Measles outbreaks in developing countries could be reduced by vaccinating infants at 4.5 months of age in addition to the World Health Organization's recommended routine vaccination at 9 months, a new study has found.
According to researchers, these findings should lead to reconsideration of the policy for vaccination during measles outbreaks and in humanitarian emergencies.
AdvertisementDuring the first months of life, maternal antibodies protect against measles and infants routinely receive their first vaccination between 9 and 15 months to coincide with when these maternal antibodies are lost.
This vaccination policy was based on children born to naturally infected mothers.
However, measles vaccination campaigns over the past 20-25 years in low-income countries have resulted in many mothers being immunised and transferring only half the maternal measles antibodies as naturally immune mothers.
ikewise, HIV positive mothers transfer a smaller number of antibodies than HIV negative mothers and HIV positive children also lose their protective maternal antibodies early.
As a result, a new group of children now exist who may lose their protection by 3 to 5 months of age and there may well be a need to provide measles vaccination at an earlier age.
An outbreak of measles in Guinea-Bissau in Africa offered Professor Peter Aaby and colleagues a unique opportunity to assess the protective effect of earlier vaccination at 4.5 months.
1333 infants were randomised to receive either measles vaccination at 4.5 months of age (441) or nothing (892). At 9 months of age all children received a measles vaccination.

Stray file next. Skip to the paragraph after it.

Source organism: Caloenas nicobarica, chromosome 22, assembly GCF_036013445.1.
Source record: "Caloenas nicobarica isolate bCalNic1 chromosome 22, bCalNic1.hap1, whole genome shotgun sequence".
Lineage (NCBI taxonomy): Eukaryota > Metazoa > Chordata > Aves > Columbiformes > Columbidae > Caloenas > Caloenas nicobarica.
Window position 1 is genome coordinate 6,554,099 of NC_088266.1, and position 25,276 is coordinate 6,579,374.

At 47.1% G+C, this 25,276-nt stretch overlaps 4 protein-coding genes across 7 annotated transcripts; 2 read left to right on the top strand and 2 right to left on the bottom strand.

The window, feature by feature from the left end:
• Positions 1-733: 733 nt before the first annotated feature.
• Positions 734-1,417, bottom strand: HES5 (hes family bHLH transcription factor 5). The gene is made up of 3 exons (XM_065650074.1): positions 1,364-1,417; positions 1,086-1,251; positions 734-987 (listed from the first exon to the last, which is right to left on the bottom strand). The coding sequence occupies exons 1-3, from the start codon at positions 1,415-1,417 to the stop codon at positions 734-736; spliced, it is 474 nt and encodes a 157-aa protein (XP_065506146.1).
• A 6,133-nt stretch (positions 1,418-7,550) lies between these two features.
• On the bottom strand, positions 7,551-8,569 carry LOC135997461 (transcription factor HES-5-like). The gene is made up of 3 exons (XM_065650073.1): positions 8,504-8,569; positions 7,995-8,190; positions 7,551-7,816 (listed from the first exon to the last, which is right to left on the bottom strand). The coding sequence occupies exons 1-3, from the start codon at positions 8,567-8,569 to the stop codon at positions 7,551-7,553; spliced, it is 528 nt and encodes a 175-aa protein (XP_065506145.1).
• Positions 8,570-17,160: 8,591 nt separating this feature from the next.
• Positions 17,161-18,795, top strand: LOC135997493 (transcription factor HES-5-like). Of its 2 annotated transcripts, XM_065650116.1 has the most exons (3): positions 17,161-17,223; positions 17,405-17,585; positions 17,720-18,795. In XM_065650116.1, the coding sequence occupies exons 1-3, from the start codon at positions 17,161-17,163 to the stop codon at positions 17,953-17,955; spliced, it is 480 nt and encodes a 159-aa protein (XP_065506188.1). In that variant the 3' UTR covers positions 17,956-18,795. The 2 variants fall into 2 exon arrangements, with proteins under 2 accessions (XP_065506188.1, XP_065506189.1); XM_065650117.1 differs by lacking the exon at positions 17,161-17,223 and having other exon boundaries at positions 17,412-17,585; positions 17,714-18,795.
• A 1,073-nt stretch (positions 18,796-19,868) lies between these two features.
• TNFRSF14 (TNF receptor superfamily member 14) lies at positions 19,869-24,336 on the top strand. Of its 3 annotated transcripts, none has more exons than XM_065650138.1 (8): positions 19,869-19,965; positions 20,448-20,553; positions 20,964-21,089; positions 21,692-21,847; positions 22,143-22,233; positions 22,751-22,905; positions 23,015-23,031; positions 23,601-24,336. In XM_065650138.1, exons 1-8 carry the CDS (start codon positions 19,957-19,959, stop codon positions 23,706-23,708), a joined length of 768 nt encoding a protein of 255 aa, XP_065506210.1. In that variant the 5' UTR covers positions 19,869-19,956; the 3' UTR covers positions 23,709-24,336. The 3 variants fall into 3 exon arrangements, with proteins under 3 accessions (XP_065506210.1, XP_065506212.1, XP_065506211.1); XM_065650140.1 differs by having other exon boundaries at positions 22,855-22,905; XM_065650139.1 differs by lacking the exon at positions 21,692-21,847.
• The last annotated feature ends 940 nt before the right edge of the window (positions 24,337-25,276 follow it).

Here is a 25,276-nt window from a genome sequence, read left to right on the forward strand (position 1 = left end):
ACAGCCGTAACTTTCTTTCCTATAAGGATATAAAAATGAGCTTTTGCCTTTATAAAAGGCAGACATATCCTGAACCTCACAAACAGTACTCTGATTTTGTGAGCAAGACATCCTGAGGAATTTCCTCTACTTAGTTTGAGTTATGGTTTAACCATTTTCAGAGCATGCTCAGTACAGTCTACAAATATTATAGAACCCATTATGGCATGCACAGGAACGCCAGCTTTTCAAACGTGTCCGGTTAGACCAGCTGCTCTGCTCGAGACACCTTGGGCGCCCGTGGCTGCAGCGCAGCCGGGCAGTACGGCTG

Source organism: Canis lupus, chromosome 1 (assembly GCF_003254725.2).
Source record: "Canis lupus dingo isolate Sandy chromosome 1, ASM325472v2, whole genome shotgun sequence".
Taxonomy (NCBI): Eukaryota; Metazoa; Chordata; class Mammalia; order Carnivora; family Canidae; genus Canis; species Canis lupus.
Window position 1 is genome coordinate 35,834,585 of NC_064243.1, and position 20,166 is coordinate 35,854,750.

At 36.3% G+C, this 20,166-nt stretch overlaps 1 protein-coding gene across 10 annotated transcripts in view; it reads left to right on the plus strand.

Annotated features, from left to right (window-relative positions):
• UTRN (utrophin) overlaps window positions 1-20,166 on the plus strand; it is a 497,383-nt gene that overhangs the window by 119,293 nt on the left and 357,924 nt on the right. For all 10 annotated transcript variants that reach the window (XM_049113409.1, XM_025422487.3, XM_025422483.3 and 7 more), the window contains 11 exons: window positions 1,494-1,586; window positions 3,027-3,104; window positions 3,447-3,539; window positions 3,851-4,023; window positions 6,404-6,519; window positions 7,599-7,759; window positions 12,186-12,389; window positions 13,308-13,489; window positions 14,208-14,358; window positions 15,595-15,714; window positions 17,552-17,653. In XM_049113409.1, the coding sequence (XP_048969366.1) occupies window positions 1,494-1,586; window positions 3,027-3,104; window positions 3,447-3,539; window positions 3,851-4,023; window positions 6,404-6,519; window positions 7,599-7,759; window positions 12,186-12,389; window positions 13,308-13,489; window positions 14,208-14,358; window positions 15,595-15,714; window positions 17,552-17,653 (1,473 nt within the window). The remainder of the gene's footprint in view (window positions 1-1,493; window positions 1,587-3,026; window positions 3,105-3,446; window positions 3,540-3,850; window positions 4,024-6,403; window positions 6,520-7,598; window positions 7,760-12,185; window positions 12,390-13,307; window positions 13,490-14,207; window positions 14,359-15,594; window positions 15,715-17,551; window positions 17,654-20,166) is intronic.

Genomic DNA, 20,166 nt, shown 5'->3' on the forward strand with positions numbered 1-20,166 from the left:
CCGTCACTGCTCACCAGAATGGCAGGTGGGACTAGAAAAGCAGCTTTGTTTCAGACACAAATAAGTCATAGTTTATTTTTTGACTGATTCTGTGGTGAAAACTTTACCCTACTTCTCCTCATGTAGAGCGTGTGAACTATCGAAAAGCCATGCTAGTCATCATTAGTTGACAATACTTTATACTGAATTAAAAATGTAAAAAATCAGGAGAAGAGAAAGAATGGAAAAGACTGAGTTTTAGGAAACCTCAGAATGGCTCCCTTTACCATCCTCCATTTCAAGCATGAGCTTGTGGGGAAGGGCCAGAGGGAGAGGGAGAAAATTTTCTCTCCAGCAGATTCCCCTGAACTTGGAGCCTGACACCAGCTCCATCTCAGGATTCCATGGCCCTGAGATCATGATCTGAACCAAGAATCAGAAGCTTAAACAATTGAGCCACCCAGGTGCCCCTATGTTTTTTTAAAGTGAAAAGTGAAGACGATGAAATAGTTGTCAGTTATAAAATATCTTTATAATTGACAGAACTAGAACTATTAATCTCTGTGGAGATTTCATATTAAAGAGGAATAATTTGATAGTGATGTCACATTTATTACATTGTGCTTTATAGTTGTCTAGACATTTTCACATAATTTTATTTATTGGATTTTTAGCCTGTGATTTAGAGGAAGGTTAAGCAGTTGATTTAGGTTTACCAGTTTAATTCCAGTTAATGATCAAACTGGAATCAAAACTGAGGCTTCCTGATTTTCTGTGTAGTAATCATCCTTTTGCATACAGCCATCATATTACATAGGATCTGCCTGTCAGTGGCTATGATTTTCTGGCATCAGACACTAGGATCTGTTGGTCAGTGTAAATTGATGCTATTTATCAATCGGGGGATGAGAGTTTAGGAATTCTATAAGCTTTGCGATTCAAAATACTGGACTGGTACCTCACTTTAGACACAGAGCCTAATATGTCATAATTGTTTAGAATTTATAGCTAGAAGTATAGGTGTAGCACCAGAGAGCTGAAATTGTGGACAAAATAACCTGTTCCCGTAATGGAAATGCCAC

Researchers collected blood samples to assess levels of maternal antibodies levels against measles at 4.5, 9, and 24 months of age in the early vaccination group and at 9, 18, and 24 months of age in the control group.
They found that early vaccination at 4.5 months of age offered more than 90 percent protection against measles infection and 100 percent protection against measles hospitalisation.
Before the initial vaccination at 4.5 months of age only 28 percent of the children had protective levels of maternal antibodies against measles. After this early vaccination 92 percent had measles antibodies at 9 months of age.
The researchers found that children vaccinated at 4.5 months and 9 months were better protected than those vaccinated only at 9 months.
The monthly incidence of measles was 0.7 percent in the children who received two doses and 3.1 percent in the children who received one dose at 9 months.
"If elimination of measles is planned it will be necessary in Africa to immunise as early as possible for many years", BMJ.com quoted the authors, as saying.
The study was published on BMJ.com today.